Opinion: Mark Sarfaty

12 January, 2011 by IF

Mark Sarfaty, the CEO of the Independent Cinemas Association of Australia (ICAA) and co-chair of the Australian Cinema Exhibitors Coalition (ACEC), takes a look at the difference between the theatrical and distribution sectors' outlook on digital transition.

God bless Lord Puttnam’s cotton socks.


In one and a half weeks as a guest of SPAA and APSA last month, the venerated producer of Chariots of Fire and former boss of Sony studios managed to keep the importance of digital cinema transition at the front of mind for anyone who works in, works beside or simply cares about the Australian film and TV business.

In Putnam’s view, the change to a digital screening environment brings with it an opportunity to transform the film industry in Australia, to bring it into closer alignment with its counterparts in the US and the UK and become an “engine of jobs and future wealth creation”.

Which begs the question why we needed someone like Puttnam to spell this out for us when it’s been well known around the globe for many years now?

Part of the answer lies in the dramatic difference in vision between the business cycle of theatrical exhibition and major distribution (read Hollywood distribution) who are driving digital transition, and the business cycle of most of the stakeholders who rely on the public funding of the film industry.

For even the smallest cinema operator, the underlying business investment cycle is somewhere between seven and 10 years because that’s how long the average term of a cinema lease is.

Like the exhibition sector, the massive capital investment by Hollywood in their tent pole pictures means trying to predict and shape outcomes that are also more than five years into the future (the production planning for Avatar being a classic example).

The only other part of the film industry cycle that also has to work on an ‘industrial’ business cycle is the post-production sector.

The larger post houses are “bricks and mortar” enterprises investing in premises, plant and equipment with liabilities, financing and depreciation management that also require five to seven year business plans.

By way of contrast, the recipients of most of our public industry funding and arguably the constituency that most influences public policy for the film industry – independent distributors and producers – operate on a significantly smaller planning cycle.

Some of our smaller local distributors are entirely reliant on the cashflow generated by their next release which puts their business cycle at somewhere between three and six months.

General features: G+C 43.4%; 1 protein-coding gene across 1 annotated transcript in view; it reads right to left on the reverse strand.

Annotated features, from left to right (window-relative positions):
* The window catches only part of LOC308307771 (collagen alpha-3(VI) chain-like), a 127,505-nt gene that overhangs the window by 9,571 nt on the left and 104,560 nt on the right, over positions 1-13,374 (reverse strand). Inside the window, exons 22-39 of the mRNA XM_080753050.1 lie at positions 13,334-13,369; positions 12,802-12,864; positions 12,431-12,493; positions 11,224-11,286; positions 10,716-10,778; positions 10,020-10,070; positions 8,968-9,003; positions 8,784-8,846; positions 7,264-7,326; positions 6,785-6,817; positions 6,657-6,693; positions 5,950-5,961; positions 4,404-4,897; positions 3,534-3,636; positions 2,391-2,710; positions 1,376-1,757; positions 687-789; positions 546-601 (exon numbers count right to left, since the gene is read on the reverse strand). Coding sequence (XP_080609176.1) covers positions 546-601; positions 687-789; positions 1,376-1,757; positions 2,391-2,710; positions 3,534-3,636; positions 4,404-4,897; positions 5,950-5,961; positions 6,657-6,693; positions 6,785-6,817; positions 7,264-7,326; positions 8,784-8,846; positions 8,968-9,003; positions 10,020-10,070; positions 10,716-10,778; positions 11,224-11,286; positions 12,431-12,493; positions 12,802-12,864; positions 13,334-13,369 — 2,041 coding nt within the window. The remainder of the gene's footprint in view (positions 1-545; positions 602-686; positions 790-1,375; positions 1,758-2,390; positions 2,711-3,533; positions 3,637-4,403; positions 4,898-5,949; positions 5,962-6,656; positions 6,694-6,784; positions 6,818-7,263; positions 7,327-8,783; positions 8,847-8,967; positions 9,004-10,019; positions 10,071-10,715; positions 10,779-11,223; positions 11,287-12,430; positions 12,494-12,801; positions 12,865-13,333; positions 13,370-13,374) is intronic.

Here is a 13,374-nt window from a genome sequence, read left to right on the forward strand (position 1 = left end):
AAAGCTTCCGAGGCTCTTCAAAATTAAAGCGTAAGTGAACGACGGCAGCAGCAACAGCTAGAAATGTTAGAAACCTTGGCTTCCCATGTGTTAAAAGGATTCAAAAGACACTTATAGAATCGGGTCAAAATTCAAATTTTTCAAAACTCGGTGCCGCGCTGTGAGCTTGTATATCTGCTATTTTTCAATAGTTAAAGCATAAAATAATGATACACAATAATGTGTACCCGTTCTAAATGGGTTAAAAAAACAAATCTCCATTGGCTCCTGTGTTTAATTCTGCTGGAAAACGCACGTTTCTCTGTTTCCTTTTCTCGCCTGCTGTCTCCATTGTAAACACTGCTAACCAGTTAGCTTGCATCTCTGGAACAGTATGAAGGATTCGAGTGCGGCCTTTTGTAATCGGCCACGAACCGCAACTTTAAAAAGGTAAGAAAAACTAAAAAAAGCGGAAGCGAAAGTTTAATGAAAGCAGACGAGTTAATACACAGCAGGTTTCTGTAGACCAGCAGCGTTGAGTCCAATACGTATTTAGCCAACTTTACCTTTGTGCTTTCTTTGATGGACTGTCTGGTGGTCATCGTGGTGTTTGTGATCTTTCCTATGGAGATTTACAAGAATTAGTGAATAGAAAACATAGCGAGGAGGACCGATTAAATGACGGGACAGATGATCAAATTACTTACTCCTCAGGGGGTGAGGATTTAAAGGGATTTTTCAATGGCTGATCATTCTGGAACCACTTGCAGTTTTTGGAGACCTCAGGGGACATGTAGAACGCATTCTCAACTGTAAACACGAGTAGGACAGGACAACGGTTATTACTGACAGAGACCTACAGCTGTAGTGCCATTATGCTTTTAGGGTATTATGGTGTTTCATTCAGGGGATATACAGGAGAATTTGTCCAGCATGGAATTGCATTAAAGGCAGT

For our bigger independents this might stretch out to 12 or 18 months but you can see the difference between an event horizon measured in months and one that is measured in decades.

Producers of course, sometimes work on a slightly longer cycle with the journey from full financing to finished product taking up to a year with the cashflow drip feed to (hopefully) recoupment taking even longer.

It remains true however that in the low to mid-budget range, distributors and individual producers are working virtually hand-to-mouth or public funding-cycle to public funding-cycle.

Happily, there is growing recognition that any industry relies on disciplined commercial outcomes which simply cannot be achieved in a purely reactive one to two year cycle.

For instance, the recent support by Screen Australia for multi-film ‘release slates’ presents an opportunity for some producers to move beyond a hand-to-mouth subsistence and hopefully the opportunity to adopt a more rigorously commercial discipline to their work.

Nonetheless, it is a flickering and nascent recognition which still requires an alignment between agencies, production, post, distribution and exhibition as to what a sustainable industry looks like.

We need to be smart enough and brave enough and tough enough to have an integrated five to 10 year business plan for the whole of the Australian industry that puts aside short term self-interest and partisan sector politics.

The problem, of course, is that when you’re deep in the trees it becomes hard to discern the forest which is perhaps why we did need Lord Putnam to spell it out for us – that a sustainable industry relies entirely on long term commercial planning and strategy and the confidence and determination to put it into place.

Disclaimer – The views expressed in this column are Mark Sarfaty’s personal views only and do not reflect the views, position or policy of ICAA ACEC or any other entity that he is affiliated with.